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Dream to Alaska 8/11/05

Discussion in 'Alaska & Pacific Northwest Ports' started by ccidaho, Aug 23, 2005.

  1. ccidaho

    ccidaho Guest

    Hi -

    Just returned from 11 day cruise to Alaska on Norwegian Dream. It was not pretty. Please see my review posted on this site 8/23/05 and hope you find it helpful in planning your trip.
     
  2. Frank Black

    Frank Black Guest

    Sorry you had such a bad first experience with cruising. While you raise some real concerns, many of the things you said in your review are common on cruises and really pretty minor. (No choclolate ice cream) The first thing to learn is that shore excursions are money makers to cruise lines. I just got back from the Radiance and also took the Mendenhall Galcier/ Salmon bake tour. It was over $60. Yes I saw the same signs for $5 to Mendenhall. But that gives you a mere 15 minutes at the glacier and without a stop at the hatchery. One thing I suggest is start taking one of the larger cruise lines like RCL or Princess. I have taken 30 cruises. I have not gone on NCL and never will. Yes they are cheaper, but I have seen too many bad reviews lately. I know you NCL fans, some cruises are great. But too often the sweet taste of a bargain turns sour.
     
  3. halfdome86

    halfdome86 Guest

    We sailed a few years back on NCL's Norwegian Sky to Alaska and they were absolutely fabulous. I must admit now that after reading so many bad reviews of NCL recently I would hesitate to book them again.

    The $5 trip to Mendenhall isn't 15 minutes at the glacier in our experience. The bus we took did a round trip every 1/2 hour. You could stay there as long as you liked...as long as you didn't miss the last bus of the day.

    Ships break occasionally and ports are missed. This isn't only a policy with NCL. They all do it. They will eventually have to cancel a week or so to fix the ship but the lines do tend to put it off when possible. It's a bummer when you have to miss ports of course but it does happen.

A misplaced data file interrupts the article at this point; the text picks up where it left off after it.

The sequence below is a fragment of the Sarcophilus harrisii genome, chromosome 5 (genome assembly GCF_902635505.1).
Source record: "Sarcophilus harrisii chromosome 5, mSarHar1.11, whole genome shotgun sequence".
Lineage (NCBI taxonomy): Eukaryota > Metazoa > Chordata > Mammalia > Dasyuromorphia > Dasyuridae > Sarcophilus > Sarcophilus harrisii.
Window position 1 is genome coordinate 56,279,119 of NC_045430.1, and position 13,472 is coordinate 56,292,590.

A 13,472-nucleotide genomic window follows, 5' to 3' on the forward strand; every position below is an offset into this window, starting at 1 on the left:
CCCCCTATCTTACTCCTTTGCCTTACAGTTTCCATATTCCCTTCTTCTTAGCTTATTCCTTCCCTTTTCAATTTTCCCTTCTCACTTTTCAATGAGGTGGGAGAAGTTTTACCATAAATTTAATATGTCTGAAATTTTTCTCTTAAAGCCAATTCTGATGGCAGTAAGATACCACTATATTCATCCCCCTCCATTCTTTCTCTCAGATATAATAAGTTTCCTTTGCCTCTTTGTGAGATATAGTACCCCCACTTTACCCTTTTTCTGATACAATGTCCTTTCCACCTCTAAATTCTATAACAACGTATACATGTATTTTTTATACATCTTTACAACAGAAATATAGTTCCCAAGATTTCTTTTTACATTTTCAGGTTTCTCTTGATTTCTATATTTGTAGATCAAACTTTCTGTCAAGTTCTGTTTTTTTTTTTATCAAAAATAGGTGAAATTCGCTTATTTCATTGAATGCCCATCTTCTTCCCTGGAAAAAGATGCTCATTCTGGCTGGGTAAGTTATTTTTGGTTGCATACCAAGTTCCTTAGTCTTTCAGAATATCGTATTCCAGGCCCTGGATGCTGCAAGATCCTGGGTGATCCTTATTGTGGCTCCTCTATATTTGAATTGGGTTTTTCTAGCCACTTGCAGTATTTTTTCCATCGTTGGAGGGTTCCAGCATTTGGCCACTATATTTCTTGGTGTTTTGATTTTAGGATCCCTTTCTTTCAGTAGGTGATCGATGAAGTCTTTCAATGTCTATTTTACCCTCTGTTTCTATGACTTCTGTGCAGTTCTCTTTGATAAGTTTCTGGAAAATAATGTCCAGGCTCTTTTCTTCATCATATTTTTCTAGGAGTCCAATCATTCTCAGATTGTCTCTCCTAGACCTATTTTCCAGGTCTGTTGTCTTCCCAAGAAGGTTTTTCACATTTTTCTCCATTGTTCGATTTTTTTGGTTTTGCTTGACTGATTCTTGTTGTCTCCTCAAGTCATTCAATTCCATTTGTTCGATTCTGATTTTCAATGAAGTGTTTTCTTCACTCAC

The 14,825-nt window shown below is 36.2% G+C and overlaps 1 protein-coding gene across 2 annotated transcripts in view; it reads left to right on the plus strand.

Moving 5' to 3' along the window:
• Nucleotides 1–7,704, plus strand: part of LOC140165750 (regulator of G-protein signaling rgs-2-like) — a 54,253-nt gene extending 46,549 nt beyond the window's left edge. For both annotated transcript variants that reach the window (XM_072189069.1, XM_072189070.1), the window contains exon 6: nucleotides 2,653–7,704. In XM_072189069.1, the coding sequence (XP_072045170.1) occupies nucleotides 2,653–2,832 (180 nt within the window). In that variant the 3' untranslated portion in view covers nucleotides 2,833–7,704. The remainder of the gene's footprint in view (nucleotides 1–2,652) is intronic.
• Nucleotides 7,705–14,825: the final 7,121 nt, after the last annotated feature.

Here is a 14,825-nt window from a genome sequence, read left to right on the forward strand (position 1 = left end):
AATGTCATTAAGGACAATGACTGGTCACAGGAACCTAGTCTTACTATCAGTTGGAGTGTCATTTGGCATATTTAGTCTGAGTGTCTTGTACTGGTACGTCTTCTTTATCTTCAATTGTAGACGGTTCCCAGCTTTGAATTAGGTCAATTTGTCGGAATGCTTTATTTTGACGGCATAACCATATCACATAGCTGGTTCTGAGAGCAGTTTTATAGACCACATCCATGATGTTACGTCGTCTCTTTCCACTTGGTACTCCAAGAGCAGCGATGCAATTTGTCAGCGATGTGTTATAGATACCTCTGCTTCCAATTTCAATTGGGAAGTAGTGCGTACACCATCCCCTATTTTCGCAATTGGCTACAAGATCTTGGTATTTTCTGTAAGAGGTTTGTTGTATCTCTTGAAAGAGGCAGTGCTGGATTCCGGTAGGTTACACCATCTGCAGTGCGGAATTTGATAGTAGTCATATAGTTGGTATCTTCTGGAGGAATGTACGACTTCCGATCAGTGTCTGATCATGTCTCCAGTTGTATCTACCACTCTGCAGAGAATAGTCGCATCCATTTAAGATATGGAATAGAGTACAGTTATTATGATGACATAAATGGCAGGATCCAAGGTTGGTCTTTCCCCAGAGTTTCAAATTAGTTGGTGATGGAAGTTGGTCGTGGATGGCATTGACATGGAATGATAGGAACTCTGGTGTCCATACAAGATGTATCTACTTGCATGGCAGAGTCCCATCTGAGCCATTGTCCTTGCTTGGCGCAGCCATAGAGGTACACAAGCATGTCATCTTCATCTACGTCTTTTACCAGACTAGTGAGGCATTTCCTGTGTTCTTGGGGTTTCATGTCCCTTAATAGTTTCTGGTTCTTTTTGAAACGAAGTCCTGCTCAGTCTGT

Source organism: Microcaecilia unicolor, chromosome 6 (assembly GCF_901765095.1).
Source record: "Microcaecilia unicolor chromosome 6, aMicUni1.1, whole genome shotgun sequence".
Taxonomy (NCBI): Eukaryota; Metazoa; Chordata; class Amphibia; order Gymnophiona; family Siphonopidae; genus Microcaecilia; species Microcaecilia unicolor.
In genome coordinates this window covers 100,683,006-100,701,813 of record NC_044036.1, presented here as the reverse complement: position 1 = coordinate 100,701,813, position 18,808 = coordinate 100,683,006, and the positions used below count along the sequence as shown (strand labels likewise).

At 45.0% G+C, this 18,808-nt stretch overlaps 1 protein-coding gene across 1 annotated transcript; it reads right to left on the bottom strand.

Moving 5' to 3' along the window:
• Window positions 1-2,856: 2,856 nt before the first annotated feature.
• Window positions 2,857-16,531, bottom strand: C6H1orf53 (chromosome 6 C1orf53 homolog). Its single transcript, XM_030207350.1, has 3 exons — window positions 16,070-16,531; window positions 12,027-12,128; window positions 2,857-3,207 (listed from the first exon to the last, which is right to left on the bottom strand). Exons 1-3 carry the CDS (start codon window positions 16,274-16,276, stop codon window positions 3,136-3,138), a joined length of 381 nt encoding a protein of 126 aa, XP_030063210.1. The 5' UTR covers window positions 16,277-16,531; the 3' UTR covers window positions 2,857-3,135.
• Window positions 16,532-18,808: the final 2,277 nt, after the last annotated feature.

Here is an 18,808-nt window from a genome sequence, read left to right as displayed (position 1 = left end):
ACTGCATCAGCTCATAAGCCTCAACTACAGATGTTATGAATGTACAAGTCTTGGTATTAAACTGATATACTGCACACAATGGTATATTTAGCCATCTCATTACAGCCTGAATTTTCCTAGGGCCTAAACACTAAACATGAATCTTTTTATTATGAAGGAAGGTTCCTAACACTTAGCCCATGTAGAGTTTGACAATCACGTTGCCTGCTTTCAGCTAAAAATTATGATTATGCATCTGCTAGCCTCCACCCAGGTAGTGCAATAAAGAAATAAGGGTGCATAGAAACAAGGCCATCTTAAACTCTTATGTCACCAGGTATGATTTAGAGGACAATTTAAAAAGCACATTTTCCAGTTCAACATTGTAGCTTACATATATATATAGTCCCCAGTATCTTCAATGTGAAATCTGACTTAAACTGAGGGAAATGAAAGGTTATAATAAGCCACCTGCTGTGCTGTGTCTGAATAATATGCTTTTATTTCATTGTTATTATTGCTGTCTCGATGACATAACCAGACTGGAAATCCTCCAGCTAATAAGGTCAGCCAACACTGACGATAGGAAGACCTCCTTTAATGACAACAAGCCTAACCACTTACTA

How was a dance team "sickening". I don't understand this comment.

    Every ship we've ever been on serves lobster only on one night. For future reference you can order extra however on that night. At least that was our experience on all cruises we've taken.

    It's too bad the cruise was so dissapointing for you. Alaska is such an awsome place.
     
  4. ccidaho

    ccidaho Guest

    Thanks for your observations. This was our first cruise, and since so much of Alaska's Inside Passage is accessible only by sea or air, it was the only way we had to see the ports we wanted to visit. Hence, our disappointment when so much of it was cancelled and/or cut short due to the engine trouble. This was the only cruise with the itinerary we wanted.

    We are not of the income group that can afford a vacation like this every year, or cruise several times a year. Therefore, this vacation meant a lot to us because we knew it wasn't something we could do again. We just felt we did not get our money's worth and the $400 in ship board credits given to compensate was not "real money" in our pockets. It was a good experience to say we have done a cruise at least once in our life, we did enjoy many aspects of it, however, travel style is an individual thing and we decided we like doing things on our own better and having more control of what we are getting for our money.

    To those of you who cruise often, I am sure there are good cruises and bad cruises and the things that happen to us also happen with other lines, some things cannot be predicted, etc. It just seemed like there were more bad things than good things about this particular trip.
     
  5. Frank Black

    Frank Black Guest

    CCidaho:

    Don't give up on cruising just yet. I know plenty of people who are on a budget and take many cruises. I am booked on the Diamond Princess in December on a 7 day cruise for $599 per person including all taxes and port charges. I was on the Holland America Ryndam for 7 days last year for $499 per person out of San Diego. Airfare can be expensive, but if you plan early there are deals on Southwest and a few other cruise lines. To me this price is a very good value. These are not value or bargain cruise lines and are a step above NCL and Carnival. Just start shoppinga round.

    I can honestly say I have never been on a nightmare cruise. But first timers are often fooled by all that hype they see in TV ads. The food is usually pretty good, but not much better than most chain restaurants in large cities. They have to serve 1,000 to 2,000 dinners each night in a 4 hour span. It's really glorified banquet food. But if something does not taste right, send it back. They only serve lobster, and filet mignon usually once. BTW... on my Radiance cruise of 3 weeks ago to Alaska they never served Crap Legs.

    Entertainment is hit and miss. But usually pretty good overall. Shore excursions are expensive, but if you had read some cruise boards in advance you would have learned about independent tours.

    In summary, cruising is a very good deal. Just price out a 7 day land vacation some time to say Miami, Hawaii, San Diego, New York City or San Fransisco.
     
  6. ccidaho

    ccidaho Guest

    Believe me, I did read the boards. We chose the Dream because of the itinerary - it went to the places we wanted to see and it was round trip from Seattle, which was important to us because my husband is deathly afraid of flying and we could drive there. I had read good reviews and bad reviews about the Dream and decided to make our own decisions and go on the cruise with open minds.